Why Meditate?

So I’m learning about mindfulness and meditation. The book I’m reading, Wherever You Go, There You Are by Jon Kabat-Zinn, just suggested that I figure out why I want to meditate. What the purpose of it is. Otherwise, it likely won’t go anywhere. So I would like to explore that here.

First, I really want to get good at being mindful. Mindfulness is, I believe, about being awake and aware of my environment, both external and internal. And it seems to me that meditation is kind of like a more intense version of mindfulness. Focusing on my breathing and nothing more, or focusing on one particular concern or thought, is a deep way of practicing concentration and awareness.

Second, I want to get in touch with my own mind in a deeper way. Just a few days ago, I was trying to meditate on a question: “Why do I always feel like I have to please people?” I have no idea if I was truly meditating or not, but what I know is that a memory from my childhood came into my mind, a memory that seems to have some connection to the question. I’m working on that with my therapist, but the point here is that I think meditation can help me connect some dots in my mind…why does this happen? Where did this come from? That sort of thing.

Third, I want to learn to better manage and accept my time. This morning in therapy, one thing we talked about is the difference between how I manage my money and my time. I am very trusting and hopeful regarding money. I have learned that God always provides, and I don’t get worked up over money issues. However, I am the opposite with time. I never feel like there’s enough; I am never comfortable with how I spend it; I am so often worried about it and obsess over it. But I think that a meditative practice could help me accept the twenty-four hours I’m given each day, and help me to see the gift there, and trust that there will always be enough for what I am called to do. That there will always be enough for what I need.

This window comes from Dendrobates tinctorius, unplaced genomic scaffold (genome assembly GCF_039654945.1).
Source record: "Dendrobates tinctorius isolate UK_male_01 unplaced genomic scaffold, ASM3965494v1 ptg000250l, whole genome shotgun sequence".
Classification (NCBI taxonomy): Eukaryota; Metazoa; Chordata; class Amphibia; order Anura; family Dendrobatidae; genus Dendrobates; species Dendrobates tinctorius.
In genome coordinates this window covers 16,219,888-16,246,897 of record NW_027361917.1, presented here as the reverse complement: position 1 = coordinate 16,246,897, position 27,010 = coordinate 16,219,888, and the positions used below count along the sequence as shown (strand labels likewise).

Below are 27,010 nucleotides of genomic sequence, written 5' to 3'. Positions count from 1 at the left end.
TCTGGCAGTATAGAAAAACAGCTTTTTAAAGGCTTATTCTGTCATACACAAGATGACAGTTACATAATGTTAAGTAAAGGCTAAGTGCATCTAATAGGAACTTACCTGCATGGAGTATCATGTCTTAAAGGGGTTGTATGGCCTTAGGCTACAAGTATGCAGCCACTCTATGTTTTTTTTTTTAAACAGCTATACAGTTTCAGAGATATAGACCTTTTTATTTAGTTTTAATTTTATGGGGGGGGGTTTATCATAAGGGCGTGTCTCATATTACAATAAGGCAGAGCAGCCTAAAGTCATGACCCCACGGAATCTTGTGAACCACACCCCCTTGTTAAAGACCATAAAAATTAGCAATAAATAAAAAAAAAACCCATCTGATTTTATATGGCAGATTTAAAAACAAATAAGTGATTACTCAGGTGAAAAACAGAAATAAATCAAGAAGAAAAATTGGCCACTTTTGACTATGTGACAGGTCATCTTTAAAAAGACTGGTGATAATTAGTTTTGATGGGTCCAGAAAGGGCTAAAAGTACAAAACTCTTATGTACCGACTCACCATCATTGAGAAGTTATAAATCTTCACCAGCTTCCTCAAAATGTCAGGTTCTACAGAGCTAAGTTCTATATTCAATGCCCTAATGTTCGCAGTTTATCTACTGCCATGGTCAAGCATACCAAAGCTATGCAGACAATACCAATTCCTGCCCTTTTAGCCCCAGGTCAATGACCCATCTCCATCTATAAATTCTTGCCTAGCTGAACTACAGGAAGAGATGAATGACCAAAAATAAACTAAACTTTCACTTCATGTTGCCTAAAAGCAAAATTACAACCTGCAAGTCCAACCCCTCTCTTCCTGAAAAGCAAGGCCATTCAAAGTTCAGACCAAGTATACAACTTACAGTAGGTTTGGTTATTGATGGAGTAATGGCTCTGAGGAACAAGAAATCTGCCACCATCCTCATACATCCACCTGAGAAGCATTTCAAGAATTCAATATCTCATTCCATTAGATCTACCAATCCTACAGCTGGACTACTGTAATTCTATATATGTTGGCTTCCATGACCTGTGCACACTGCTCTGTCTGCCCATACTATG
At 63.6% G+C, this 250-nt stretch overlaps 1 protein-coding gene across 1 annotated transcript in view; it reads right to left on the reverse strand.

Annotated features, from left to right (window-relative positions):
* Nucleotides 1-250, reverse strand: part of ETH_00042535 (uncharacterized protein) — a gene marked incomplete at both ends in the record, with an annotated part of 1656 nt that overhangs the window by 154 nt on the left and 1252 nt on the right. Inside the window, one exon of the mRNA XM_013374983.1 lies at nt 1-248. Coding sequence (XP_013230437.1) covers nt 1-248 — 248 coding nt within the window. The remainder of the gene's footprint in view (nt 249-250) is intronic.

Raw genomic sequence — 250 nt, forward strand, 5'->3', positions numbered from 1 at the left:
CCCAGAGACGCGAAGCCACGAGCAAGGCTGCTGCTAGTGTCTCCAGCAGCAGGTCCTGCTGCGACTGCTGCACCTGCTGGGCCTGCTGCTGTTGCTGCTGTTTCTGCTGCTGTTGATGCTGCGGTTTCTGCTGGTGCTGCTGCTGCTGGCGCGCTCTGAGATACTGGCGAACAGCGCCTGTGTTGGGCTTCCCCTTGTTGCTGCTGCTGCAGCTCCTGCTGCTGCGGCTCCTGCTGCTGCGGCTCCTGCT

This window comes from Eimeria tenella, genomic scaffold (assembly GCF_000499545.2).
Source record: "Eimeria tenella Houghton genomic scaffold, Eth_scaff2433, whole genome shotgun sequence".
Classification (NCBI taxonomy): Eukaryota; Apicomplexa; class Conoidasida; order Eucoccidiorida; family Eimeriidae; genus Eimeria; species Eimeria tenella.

So those, I think, are the three reasons I want to work on meditating:

  • to cultivate mindfulness,
  • to explore my mind, and
  • to come to terms with time.

That feels right to me. Now, to make it a part of my daily life…

Author: michael j scholtes

I am a time-worn preacher with no intent of malice.

Leave a Reply

Fill in your details below or click an icon to log in:

WordPress.com Logo

You are commenting using your WordPress.com account. Log Out / Change )

Twitter picture

You are commenting using your Twitter account. Log Out / Change )

Facebook photo

You are commenting using your Facebook account. Log Out / Change )

Google+ photo

You are commenting using your Google+ account. Log Out / Change )

Connecting to %s